NHL 2022 Winter Olympic Participation ‘No Longer Feasible,’ Players Not Going to Beijing: NHL Commissioner

By Katabella Roberts
Katabella Roberts
Katabella Roberts
Katabella Roberts is a reporter currently based in Turkey. She covers news and business for The Epoch Times, focusing primarily on the United States.
December 23, 2021 Updated: December 23, 2021

The National Hockey League (NHL) announced Wednesday that its players will not participate in the upcoming 2022 Winter Olympic hockey games in Beijing amid concerns over a rise in COVID-19 cases.

The NHL and the NHL Players’ Association’s agreement comes after the league has been forced to postpone 50 games to date due to multiple virus outbreaks.

On Monday, the Centers for Disease Control and Prevention (CDC) said that the new Omicron variant of the disease made up 73 percent of all COVID-19 cases in the United States last week, overtaking the Delta variant. This has sparked fears among health professionals that Christmas gatherings could see a surge in cases.

In Wednesday’s statement, NHL Commissioner Gary Bettman said the league had “waited as long as possible” to make the difficult decision and explored “every option available option to enable our players to participate in the 2022 Winter Olympic Games.”

“Unfortunately, given the profound disruption to the NHL’s regular-season schedule caused by recent COVID-related events—50 games already have been postponed through Dec. 23—Olympic participation is no longer feasible,” Bettman said.

“We certainly acknowledge and appreciate the efforts made by the International Olympic Committee, the International Ice Hockey Federation and the Beijing Organizing Committee to host NHL players but current circumstances have made it impossible for us to proceed despite everyone’s best efforts. We look forward to Olympic participation in 2026,” Bettman said.

In September, the NHL and NHL Players’ Association reached an agreement with theInternational Ice Hockey Federation (IIHF) for the players to return to the Olympics for the first time since the 2014 Sochi Olympics.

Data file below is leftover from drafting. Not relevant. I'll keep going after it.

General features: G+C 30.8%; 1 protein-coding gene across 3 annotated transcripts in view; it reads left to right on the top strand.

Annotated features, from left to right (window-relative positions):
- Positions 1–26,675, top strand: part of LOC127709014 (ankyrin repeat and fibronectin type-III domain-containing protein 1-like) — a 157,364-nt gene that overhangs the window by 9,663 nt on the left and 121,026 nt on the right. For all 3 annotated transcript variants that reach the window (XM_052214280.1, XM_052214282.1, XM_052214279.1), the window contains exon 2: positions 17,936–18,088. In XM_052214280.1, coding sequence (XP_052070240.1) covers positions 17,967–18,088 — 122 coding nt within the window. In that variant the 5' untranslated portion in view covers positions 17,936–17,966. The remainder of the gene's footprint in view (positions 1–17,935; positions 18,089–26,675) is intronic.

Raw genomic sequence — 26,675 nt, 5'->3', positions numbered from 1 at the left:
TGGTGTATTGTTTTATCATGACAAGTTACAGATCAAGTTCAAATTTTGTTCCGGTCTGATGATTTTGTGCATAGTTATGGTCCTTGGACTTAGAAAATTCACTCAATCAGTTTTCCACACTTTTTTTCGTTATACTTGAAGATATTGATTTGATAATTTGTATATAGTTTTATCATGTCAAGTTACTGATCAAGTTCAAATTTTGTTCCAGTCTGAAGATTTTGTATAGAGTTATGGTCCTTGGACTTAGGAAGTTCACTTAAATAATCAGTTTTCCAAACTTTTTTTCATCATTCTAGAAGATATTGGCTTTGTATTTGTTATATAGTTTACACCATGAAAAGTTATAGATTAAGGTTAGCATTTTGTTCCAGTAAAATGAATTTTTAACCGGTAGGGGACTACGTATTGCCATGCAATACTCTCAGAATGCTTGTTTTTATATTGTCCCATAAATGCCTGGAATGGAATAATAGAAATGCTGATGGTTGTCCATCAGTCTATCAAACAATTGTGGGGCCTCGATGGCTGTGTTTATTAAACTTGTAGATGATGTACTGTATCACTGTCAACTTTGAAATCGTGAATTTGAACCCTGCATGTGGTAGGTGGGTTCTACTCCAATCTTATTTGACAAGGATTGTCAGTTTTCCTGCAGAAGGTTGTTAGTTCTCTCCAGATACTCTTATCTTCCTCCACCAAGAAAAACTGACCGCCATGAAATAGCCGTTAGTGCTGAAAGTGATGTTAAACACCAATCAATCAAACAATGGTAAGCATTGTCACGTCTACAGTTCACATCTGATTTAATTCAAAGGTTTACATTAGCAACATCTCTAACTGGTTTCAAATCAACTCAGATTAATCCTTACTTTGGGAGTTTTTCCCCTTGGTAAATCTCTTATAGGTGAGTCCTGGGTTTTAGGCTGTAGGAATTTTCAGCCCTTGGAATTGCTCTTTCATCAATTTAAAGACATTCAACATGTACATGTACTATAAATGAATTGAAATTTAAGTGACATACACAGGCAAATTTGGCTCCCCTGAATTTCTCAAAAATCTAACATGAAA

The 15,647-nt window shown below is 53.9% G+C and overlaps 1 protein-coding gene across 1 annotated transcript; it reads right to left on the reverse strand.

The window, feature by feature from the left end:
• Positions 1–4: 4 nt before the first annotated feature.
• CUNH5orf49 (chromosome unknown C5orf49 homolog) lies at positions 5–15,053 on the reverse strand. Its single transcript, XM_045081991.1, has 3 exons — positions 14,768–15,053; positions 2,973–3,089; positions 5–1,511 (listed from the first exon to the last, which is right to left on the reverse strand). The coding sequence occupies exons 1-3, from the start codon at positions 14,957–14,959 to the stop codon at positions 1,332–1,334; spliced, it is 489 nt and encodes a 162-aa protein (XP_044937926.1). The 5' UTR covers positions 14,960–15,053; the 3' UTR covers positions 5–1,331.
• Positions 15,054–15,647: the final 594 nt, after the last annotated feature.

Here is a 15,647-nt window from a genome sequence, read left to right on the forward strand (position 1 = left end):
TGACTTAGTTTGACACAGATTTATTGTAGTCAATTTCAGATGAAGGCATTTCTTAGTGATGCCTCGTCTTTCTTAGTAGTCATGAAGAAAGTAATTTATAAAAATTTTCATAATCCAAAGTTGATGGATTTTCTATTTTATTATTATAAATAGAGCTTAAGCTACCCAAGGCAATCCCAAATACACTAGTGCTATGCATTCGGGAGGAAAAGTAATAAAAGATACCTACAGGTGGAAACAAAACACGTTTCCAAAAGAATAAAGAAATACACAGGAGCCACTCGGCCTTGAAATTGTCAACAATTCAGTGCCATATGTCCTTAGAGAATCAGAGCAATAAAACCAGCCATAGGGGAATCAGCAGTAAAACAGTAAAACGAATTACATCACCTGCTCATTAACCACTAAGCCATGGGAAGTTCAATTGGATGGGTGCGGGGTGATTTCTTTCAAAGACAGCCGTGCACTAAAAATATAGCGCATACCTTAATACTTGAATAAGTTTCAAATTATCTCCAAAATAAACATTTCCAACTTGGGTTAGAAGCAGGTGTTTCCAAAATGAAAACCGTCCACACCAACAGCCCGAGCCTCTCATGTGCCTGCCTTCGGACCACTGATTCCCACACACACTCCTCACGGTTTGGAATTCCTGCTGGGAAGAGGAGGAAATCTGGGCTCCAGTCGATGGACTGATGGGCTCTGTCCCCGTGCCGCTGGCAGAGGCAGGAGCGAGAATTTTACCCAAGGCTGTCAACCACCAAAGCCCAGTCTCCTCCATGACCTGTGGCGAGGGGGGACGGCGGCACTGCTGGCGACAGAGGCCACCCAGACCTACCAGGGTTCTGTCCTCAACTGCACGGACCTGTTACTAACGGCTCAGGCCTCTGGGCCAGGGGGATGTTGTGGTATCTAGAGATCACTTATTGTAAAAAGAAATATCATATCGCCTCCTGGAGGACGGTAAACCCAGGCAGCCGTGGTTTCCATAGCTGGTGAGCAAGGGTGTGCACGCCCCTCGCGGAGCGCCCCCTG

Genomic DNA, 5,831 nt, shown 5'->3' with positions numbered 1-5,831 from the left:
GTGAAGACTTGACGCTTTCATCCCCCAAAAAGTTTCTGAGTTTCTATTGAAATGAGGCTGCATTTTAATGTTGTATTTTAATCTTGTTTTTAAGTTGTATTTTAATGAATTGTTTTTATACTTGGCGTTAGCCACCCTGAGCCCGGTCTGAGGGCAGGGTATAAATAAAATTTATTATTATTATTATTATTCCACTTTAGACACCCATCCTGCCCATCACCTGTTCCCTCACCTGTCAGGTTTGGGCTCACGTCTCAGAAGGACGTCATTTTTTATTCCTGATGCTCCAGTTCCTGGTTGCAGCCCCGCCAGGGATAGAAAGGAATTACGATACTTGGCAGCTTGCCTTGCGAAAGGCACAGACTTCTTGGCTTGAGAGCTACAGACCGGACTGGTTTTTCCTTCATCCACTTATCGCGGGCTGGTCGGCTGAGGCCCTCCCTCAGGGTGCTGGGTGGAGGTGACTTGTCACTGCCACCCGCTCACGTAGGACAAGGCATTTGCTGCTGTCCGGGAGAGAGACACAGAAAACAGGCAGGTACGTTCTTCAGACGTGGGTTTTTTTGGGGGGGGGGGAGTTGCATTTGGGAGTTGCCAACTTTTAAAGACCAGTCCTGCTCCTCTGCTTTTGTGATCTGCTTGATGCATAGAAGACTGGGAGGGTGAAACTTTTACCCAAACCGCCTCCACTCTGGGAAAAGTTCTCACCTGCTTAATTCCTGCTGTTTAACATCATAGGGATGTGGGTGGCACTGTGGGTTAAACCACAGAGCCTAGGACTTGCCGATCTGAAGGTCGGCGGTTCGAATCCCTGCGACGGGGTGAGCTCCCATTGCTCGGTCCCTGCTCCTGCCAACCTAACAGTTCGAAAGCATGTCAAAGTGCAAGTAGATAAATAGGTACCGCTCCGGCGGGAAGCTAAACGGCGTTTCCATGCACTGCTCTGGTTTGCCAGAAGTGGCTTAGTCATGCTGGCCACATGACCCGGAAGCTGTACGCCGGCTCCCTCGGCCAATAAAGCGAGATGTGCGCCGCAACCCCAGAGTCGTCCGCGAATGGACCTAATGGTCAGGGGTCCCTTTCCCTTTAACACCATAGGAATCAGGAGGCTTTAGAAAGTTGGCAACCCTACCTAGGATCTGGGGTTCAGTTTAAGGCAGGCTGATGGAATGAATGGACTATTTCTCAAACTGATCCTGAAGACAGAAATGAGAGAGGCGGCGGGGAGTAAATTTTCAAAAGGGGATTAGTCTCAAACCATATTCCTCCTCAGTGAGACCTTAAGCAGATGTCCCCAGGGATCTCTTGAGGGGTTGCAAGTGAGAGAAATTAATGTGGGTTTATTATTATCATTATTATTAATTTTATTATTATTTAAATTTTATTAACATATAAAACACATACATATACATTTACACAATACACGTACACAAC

The league said it will now instead use the dates available during Feb. 6–22, which were previously set aside to accommodate for Olympic participation, to make up postponed games and those that need to be rescheduled. The NHL All-Star Game is still scheduled for Feb. 5.

“Our focus and goal have been and must remain to responsibly and safely complete the entirety of the NHL regular season and Stanley Cup Playoffs in a timely manner,” Commissioner Bettman said. “Therefore, with stringent health protocols once again in place, we will begin utilizing available dates during the Feb. 6–22 window (originally contemplated to accommodate Olympic participation) to reschedule games that have been, or may yet be, postponed.”

While there was no deadline for the league to withdraw from the Olympics, they would have incurred financial costs if they had done so after Jan. 10, 2022, NHL Deputy Commissioner Bill Daly said.

“Although we are disappointed to receive this decision by the NHL and NHLPA, we nevertheless fully understand the circumstances that forced this action to be taken,” International Ice Hockey Federation President Luc Tardif said in a statement.

On Monday, the NHL and NHLPA announced that it will pause operations leaguewide, beginning Wednesday through Christmas day, due to outbreaks of COVID-19.

“With no games currently scheduled for Wednesday, Dec. 22, because of COVID-related postponements, the National Hockey League and National Hockey League Players’ Association have agreed to postpone the five games that remain scheduled on Thursday, Dec. 23, in order to begin the collectively-bargained Holiday Break effective with the conclusion of games tomorrow night, Dec. 21,” the league said in a statement.

Under the revised schedule, Dec. 22, Dec. 23, Dec. 24, and Dec. 25 will be days off. Players will report back to their Clubs on Dec. 26, where they will be tested for COVID-19.

Katabella Roberts is a reporter currently based in Turkey. She covers news and business for The Epoch Times, focusing primarily on the United States.